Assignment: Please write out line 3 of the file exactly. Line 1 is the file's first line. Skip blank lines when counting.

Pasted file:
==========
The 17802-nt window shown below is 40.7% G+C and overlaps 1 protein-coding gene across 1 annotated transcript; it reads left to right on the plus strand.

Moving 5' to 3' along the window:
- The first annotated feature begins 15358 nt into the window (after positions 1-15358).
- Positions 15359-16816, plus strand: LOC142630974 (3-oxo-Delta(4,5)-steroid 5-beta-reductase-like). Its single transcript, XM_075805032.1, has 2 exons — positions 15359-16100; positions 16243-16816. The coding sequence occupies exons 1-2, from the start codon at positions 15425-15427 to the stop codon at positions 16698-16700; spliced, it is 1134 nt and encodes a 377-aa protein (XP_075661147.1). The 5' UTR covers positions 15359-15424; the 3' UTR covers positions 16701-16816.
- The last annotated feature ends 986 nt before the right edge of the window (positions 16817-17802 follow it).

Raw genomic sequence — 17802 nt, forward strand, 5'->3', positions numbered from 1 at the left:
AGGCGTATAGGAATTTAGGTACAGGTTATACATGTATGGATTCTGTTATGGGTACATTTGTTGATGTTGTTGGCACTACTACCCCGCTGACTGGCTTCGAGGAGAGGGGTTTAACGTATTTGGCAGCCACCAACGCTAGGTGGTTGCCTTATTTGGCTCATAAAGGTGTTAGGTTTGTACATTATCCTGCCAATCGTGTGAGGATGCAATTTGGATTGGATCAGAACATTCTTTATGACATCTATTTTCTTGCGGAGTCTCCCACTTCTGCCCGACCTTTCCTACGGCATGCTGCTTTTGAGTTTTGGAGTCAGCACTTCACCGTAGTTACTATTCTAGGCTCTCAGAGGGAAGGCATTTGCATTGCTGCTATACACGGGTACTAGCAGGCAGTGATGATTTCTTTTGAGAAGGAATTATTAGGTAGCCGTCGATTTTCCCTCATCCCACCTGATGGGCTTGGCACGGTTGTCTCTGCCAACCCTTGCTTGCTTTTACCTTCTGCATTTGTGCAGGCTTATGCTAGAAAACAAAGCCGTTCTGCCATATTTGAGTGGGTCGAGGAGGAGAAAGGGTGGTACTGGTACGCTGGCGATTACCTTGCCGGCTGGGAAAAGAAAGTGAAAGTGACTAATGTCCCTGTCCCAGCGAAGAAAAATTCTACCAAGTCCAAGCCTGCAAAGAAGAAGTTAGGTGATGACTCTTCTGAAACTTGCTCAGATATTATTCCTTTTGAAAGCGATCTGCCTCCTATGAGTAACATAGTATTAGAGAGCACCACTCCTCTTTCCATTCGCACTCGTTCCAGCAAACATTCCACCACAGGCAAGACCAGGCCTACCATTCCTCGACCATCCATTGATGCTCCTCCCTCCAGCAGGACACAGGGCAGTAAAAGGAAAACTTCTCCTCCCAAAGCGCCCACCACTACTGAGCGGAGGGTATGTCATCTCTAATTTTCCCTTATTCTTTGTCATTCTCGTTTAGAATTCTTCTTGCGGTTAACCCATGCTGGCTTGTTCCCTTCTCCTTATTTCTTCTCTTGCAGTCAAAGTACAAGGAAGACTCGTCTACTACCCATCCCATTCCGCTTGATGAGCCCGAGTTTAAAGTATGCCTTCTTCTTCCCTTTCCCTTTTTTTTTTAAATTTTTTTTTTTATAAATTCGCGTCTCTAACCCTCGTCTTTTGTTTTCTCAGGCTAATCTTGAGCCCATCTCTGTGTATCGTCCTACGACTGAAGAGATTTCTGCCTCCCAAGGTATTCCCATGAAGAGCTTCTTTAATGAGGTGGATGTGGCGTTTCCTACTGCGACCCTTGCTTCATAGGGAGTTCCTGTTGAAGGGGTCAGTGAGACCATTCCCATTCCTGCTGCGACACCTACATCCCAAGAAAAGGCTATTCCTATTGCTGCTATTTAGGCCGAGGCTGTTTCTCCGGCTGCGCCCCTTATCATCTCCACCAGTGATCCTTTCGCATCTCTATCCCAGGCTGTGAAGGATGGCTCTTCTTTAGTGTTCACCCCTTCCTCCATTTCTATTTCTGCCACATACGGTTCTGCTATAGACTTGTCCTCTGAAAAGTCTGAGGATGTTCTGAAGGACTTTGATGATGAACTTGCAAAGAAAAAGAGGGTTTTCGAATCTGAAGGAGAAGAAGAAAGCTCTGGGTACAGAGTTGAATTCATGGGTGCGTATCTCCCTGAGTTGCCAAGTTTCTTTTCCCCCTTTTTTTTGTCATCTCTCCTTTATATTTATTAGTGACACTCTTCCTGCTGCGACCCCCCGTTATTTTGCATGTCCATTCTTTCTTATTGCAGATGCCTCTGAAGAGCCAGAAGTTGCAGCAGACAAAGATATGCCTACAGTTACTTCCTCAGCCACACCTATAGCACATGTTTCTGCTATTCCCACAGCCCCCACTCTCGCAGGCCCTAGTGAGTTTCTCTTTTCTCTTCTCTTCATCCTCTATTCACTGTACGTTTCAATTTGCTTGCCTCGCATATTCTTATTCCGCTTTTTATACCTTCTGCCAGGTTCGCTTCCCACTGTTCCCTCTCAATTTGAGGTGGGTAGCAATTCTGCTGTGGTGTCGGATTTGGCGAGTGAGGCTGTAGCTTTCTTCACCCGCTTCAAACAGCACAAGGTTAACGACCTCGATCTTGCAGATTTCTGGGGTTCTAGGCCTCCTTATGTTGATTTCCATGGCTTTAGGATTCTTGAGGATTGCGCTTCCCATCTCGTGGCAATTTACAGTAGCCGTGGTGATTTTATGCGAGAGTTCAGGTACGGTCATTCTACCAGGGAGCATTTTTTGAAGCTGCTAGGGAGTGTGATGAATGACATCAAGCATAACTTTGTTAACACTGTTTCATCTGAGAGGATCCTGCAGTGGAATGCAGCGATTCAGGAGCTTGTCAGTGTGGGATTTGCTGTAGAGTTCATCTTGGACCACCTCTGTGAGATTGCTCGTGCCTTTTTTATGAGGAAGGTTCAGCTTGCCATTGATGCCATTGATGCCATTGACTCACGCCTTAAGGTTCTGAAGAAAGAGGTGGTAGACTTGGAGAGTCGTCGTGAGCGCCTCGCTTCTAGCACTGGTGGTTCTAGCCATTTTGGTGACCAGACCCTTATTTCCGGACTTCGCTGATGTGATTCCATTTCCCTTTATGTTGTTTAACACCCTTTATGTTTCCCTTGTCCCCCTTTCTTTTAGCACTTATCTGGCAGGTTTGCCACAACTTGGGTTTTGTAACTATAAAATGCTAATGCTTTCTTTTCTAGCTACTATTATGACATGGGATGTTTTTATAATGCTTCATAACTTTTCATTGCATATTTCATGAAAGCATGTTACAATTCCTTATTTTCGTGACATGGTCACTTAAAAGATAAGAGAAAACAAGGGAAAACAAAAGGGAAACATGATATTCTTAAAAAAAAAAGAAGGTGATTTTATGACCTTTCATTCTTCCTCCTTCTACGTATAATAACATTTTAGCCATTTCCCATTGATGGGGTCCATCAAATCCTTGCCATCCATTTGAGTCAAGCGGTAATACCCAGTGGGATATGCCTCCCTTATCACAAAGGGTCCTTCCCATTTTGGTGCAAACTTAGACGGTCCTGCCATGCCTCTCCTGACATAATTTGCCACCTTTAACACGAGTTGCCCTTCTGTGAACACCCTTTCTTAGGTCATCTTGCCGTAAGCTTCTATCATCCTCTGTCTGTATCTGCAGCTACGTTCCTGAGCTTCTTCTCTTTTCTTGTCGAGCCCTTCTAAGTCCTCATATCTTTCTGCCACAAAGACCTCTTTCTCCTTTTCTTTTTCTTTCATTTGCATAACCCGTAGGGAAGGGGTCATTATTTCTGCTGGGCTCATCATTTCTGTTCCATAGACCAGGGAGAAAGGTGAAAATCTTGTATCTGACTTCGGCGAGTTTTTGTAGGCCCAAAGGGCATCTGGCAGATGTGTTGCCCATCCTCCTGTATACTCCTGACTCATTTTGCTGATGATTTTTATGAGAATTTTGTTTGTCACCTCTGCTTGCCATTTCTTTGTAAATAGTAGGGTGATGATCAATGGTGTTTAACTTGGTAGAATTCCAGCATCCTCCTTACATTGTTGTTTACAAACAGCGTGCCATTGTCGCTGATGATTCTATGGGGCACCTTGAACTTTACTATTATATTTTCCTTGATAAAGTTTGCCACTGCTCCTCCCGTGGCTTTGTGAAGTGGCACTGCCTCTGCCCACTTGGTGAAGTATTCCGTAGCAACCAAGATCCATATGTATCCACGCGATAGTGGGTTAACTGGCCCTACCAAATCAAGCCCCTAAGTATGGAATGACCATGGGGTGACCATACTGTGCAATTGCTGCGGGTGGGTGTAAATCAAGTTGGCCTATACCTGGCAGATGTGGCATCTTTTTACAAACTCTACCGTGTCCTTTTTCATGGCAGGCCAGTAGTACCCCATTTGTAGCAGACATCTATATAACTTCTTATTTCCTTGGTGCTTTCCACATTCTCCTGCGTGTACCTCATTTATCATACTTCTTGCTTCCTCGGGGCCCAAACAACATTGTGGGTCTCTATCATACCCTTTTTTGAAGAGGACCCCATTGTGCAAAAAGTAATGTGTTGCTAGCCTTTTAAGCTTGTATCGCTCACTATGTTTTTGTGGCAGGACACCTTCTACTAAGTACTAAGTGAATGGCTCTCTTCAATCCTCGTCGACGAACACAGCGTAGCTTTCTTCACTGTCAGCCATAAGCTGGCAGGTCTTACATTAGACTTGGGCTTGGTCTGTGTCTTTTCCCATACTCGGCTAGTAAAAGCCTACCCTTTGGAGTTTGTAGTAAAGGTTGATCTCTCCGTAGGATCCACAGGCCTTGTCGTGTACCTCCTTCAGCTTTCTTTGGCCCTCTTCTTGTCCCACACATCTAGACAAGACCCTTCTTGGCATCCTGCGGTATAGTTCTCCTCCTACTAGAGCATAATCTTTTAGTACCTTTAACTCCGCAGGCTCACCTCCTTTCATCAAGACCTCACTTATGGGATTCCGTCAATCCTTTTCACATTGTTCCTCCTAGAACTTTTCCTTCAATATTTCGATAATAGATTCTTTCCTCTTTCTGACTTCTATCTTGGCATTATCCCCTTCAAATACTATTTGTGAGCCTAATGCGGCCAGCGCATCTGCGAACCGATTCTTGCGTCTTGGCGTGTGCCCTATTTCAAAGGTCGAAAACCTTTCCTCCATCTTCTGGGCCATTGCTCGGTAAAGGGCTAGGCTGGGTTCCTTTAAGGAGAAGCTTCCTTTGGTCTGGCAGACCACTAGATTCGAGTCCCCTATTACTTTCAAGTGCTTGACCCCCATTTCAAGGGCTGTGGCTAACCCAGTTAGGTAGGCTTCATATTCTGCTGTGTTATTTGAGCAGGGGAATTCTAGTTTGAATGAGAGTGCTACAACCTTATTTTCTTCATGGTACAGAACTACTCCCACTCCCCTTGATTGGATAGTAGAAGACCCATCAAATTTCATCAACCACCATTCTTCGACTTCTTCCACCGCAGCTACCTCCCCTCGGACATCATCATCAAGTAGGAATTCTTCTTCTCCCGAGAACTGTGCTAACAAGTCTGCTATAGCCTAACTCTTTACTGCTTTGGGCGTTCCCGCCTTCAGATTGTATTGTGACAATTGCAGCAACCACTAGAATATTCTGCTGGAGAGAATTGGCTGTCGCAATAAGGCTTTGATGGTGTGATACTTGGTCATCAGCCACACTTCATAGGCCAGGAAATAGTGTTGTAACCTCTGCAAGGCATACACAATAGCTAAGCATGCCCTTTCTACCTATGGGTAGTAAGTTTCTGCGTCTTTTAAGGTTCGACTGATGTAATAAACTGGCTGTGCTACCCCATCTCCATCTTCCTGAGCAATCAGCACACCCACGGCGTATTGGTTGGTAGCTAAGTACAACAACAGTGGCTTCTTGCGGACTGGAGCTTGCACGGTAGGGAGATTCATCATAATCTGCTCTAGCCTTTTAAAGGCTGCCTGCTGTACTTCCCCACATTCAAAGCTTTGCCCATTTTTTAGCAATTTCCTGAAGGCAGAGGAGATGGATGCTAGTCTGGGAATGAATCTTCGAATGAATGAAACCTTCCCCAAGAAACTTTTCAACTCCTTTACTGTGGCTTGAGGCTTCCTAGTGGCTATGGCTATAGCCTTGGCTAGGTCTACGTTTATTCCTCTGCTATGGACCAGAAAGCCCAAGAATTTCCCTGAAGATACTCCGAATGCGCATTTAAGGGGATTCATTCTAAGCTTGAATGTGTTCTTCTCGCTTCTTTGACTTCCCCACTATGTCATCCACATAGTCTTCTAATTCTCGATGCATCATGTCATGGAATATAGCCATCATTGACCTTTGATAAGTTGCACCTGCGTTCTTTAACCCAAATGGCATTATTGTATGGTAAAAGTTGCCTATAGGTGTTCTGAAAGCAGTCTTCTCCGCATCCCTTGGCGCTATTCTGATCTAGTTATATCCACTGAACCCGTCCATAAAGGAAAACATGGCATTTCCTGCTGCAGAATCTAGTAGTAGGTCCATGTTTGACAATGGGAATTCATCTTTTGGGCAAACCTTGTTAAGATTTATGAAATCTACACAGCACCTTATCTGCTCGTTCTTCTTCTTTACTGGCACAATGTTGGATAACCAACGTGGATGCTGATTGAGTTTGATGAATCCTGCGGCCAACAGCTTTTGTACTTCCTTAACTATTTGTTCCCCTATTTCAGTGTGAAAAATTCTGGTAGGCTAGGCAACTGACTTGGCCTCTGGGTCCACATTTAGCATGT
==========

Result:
- The first annotated feature begins 15358 nt into the window (after positions 1-15358).